I also have general troop dispositions I use for these purposes and general tactics I use, but for now, maybe just consider approaching your battles in this broad way, with a particular aim in mind that is more specific than merely "winning". Also, let me know if you're interested in hearing more specifics about how I go about fighting this type of battle. I'd be happy to elaborate here, but on the first run didn't want to spam you with a massive excursion concerning my battle tactics.
    I like this idea of differing guiding philosophies, you could even base it off your commanding general's traits. And don't worry about the flippant response, I had it to myself when I asked the question initially (why don't you just stop using them in a way that's not fun ), but I figured it could stimulate some interesting conversation anyway. And I would be curious to hear more of the specifics of how you fight battles, especially, do you split up your infantry contingents from the main line at all? I've always liked the idea of sending some infantry up a forested hill near to the line to have them ambush with javelins, but it always seemed a little unnecessary.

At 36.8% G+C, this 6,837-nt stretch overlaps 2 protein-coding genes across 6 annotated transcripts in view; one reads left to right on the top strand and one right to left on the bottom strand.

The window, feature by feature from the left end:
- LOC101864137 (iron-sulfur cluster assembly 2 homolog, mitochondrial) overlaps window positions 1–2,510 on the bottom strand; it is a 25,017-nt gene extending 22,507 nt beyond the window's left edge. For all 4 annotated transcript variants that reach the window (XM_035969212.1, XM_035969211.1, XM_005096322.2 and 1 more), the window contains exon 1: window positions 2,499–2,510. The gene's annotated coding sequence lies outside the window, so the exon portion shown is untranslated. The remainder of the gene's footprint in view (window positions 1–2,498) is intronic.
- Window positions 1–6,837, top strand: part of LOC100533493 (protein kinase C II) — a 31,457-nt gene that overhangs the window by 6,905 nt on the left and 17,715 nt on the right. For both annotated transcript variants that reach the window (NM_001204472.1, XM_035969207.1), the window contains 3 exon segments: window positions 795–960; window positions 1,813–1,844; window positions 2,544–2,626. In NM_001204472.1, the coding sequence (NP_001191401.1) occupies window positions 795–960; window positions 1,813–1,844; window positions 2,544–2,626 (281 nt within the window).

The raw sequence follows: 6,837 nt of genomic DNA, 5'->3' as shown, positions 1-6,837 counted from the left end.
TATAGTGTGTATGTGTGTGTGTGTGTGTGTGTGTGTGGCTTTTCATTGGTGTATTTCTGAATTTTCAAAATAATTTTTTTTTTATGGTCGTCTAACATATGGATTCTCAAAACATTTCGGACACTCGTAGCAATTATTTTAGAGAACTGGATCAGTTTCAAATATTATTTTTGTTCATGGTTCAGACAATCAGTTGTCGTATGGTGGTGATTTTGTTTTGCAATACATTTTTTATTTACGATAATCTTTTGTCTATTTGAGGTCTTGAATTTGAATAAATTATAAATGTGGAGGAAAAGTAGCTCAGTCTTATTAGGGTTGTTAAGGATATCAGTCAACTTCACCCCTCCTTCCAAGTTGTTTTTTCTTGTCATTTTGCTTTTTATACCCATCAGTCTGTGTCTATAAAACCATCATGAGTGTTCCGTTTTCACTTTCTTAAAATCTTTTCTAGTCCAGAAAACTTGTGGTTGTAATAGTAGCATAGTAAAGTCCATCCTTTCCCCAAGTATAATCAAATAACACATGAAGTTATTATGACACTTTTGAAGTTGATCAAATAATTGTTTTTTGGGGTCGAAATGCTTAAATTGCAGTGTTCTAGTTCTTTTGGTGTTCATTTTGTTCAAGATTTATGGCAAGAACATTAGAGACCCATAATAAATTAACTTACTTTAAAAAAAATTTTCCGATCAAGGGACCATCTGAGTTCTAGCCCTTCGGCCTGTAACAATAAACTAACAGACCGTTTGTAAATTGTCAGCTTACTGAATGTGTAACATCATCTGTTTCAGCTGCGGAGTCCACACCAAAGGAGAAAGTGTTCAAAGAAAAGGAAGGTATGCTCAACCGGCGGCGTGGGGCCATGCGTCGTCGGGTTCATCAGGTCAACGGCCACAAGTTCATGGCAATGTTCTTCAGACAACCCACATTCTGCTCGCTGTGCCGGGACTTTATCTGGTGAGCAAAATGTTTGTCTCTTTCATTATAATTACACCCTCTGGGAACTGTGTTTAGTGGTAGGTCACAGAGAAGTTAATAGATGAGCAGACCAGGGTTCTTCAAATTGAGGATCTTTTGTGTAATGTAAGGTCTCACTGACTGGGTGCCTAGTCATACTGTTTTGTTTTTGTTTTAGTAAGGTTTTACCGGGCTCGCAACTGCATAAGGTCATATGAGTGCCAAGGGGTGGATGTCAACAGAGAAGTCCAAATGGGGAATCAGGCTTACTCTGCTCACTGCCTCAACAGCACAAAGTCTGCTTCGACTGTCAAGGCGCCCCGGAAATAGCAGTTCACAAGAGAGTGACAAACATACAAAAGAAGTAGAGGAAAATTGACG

Quote Originally Posted by Genghis Skahn View Post
    Yeah but as an experienced Numidia player, their cavalry is also paper thin. One wrong move in an engagement and you lose a lot of them. I certainly didn't have an easy time fighting any armies with heavier infantry than me(eg. Carthage or Rome) without sufficient heavy infantry of my own to counter them. Their cavalry just won't do the job. Phalanxes are especially deadly to cavalry, especially the paper-thin kind the Numidians have. They're great light cavalry, but they are far from line breaking like some of the other heavier types in the mod--even the Gldts(sp?) are rather squishy.